Chris McCabe interviews former Amazon seller account manager Jesur Habek, giving us a rare look into the tensions between Amazon teams
This post is by Chris McCabe, a former Amazonian and founder of ecommerceChris.com.
If you asked Amazon sellers what they fear the most, it would be having their account suspended. This is a rational fear, as suspensions are common and can come completely without warning – like a bolt from the blue.
We usually hear about suspensions from the seller’s point of view, but that only gives us a small part of the picture, based on the notoriously thin detail provided by Amazon. What do suspensions look like to an Amazon insider, with access to the teams who are actually responsible?
I worked for years on Amazon performance and policy enforcement teams, and this past month I spoke at length with fellow former Amazonian Jesur Habek. Jesur is a former Strategic Account Manager (SAM) in the consumables category at Amazon. The job of a Strategic Account Manager is to support sellers and help them grow their sales. Their interests are completely aligned to the sellers they work with, so they often need to take the position of an internal advocate for sellers’ interests at Amazon, and speak on their behalf to other teams.
Jesur told me about the the major pain points in his interactions with Seller Performance and Product Quality, and offered some advice to sellers on submitting their Plan of Action (POA) – the central document required when sellers appeal to Amazon for reinstatement.
I began the interview by asking Jesur about his experience defending sellers who have been wrongly suspended.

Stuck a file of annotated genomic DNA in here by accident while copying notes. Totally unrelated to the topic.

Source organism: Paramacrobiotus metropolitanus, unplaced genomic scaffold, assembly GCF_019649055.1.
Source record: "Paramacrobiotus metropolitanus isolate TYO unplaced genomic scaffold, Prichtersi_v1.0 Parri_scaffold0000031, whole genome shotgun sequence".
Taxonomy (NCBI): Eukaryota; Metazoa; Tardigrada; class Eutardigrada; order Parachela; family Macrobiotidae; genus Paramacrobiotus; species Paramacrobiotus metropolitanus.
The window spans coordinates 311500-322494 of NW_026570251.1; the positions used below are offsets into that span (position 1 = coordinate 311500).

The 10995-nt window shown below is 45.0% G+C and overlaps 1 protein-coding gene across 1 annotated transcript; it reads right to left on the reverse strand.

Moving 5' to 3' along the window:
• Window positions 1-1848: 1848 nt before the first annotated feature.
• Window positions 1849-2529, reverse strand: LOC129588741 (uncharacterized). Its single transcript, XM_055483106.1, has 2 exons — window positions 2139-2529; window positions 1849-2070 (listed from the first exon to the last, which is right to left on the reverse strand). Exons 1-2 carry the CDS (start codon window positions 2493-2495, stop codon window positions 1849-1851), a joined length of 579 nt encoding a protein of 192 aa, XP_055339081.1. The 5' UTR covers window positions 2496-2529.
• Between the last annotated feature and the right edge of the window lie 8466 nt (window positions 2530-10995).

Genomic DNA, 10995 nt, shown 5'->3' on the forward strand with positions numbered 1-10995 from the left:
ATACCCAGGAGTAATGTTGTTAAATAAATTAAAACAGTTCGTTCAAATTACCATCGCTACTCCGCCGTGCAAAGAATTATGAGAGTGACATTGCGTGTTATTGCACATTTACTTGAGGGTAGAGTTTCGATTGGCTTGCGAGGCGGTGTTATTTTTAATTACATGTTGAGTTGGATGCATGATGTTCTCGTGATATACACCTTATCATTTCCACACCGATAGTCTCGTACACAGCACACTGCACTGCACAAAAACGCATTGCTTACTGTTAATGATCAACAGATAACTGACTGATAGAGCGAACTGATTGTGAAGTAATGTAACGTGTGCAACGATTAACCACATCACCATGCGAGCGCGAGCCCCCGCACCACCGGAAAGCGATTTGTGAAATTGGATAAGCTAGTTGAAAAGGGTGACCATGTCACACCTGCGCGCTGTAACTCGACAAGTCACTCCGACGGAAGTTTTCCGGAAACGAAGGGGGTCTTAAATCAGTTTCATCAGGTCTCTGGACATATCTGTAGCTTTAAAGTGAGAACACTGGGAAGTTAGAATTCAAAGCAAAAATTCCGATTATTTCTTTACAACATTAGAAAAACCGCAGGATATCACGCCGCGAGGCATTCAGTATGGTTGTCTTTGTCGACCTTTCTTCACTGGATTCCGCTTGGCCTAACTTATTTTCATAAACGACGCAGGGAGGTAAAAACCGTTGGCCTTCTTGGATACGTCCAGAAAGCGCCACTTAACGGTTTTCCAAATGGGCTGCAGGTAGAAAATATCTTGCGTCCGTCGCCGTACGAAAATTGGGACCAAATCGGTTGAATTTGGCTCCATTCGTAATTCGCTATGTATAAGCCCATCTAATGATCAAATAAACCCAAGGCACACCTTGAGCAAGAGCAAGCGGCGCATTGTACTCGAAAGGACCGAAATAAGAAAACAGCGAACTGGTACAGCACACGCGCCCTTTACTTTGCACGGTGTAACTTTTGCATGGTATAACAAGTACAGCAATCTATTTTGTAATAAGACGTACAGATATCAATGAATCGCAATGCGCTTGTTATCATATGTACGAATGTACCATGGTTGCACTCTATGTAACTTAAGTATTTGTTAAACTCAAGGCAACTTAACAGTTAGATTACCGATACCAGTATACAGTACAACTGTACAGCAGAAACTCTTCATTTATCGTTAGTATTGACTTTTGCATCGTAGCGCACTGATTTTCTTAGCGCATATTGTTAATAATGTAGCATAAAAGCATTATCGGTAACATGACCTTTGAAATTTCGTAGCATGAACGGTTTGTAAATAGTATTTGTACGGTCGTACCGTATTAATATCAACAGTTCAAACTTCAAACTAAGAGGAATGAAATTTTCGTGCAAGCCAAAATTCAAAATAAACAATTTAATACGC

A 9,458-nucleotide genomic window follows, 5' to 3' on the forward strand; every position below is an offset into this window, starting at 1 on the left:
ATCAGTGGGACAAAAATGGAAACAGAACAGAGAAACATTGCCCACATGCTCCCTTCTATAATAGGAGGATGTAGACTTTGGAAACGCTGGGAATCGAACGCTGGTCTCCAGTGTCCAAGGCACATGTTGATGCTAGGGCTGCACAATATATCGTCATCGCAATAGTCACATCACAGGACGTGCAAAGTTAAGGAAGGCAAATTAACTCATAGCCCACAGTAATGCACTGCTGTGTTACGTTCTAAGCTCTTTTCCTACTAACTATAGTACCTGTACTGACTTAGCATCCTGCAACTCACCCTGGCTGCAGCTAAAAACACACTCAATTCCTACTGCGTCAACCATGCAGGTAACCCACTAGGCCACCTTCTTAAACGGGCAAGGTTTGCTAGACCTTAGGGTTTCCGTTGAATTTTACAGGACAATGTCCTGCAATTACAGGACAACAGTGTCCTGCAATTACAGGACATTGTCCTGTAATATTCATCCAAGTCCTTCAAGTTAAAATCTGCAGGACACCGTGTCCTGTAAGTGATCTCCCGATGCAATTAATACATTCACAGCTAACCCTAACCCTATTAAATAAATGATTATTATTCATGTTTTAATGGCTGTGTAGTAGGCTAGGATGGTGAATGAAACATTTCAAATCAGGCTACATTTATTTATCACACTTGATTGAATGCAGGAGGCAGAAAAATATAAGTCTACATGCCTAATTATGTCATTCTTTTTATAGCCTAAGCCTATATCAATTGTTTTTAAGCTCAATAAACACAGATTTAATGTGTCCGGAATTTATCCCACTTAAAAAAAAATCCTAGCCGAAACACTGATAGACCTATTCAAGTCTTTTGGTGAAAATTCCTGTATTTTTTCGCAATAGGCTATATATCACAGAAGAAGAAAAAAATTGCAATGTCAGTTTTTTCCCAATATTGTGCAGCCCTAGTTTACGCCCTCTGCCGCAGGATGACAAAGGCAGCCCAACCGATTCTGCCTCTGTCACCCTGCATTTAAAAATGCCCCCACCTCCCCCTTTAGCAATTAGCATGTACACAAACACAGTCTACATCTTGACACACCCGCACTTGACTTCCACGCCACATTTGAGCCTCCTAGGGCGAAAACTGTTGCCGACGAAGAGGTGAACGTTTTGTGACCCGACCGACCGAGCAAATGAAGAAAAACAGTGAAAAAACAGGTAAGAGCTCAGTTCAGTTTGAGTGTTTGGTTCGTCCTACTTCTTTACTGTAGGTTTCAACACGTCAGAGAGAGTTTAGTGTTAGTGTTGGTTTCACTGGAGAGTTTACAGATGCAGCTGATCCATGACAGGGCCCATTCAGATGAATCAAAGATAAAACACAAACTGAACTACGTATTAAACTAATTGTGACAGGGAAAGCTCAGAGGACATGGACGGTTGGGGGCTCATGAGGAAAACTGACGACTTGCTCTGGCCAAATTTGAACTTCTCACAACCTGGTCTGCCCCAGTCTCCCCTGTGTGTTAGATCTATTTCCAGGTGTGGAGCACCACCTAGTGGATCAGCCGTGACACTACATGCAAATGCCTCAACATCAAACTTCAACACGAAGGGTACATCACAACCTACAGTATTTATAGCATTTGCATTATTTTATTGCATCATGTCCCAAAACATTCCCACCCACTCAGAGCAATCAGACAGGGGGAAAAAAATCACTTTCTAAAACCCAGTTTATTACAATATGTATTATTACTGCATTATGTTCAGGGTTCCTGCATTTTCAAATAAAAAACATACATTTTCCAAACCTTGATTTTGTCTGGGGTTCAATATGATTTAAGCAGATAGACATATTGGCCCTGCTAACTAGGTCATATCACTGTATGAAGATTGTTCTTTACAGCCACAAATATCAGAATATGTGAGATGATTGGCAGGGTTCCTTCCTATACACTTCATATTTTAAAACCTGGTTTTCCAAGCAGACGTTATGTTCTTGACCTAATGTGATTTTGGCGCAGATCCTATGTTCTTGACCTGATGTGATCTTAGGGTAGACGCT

Karon Thackston picks out the most common mistakes sellers make, and shows how to write effective bullets and descriptions
This post is by Karon Thackston from copywriting company Marketing Words. Karon and her team create Amazon product listings which convert better, rank higher, and make more sales.
As I look at the boom in Amazon sales over the last four or five years, it reminds me of Google’s growth. As Google began its journey to becoming the number one search engine, website owners went absolutely crazy, to the point that they lost sight of one of the most vital pieces of any business – customer experience.
Unfortunately, I’m starting to see the same phenomenon occurring on Amazon today.
While you do need to incorporate keywords to tell Amazon what your product is about, you shouldn’t sacrifice quality. Humans also have to find value in the copy you write before they will convert into customers.
Yes, having exceptional rankings on Amazon is a priority, but Amazon isn’t the one with a credit card in its hand – shoppers are. When prospects scroll through the search results, they glance at the information including the title, image, price, and more. There has to be something there to capture attention or, with the swipe of a finger or click of a mouse, your listing will be out of view, never to be seen again.
People who can avoid temptation stand to make a lot more money on Amazon. Adam Hudson explains why.
This post is an excerpt from the book Primed: Your Guide To Building An Amazing Business On Amazon. Primed is available from Amazon.com and Amazon.co.uk, and its author Adam Hudson was profiled by Web Retailer in October 2016.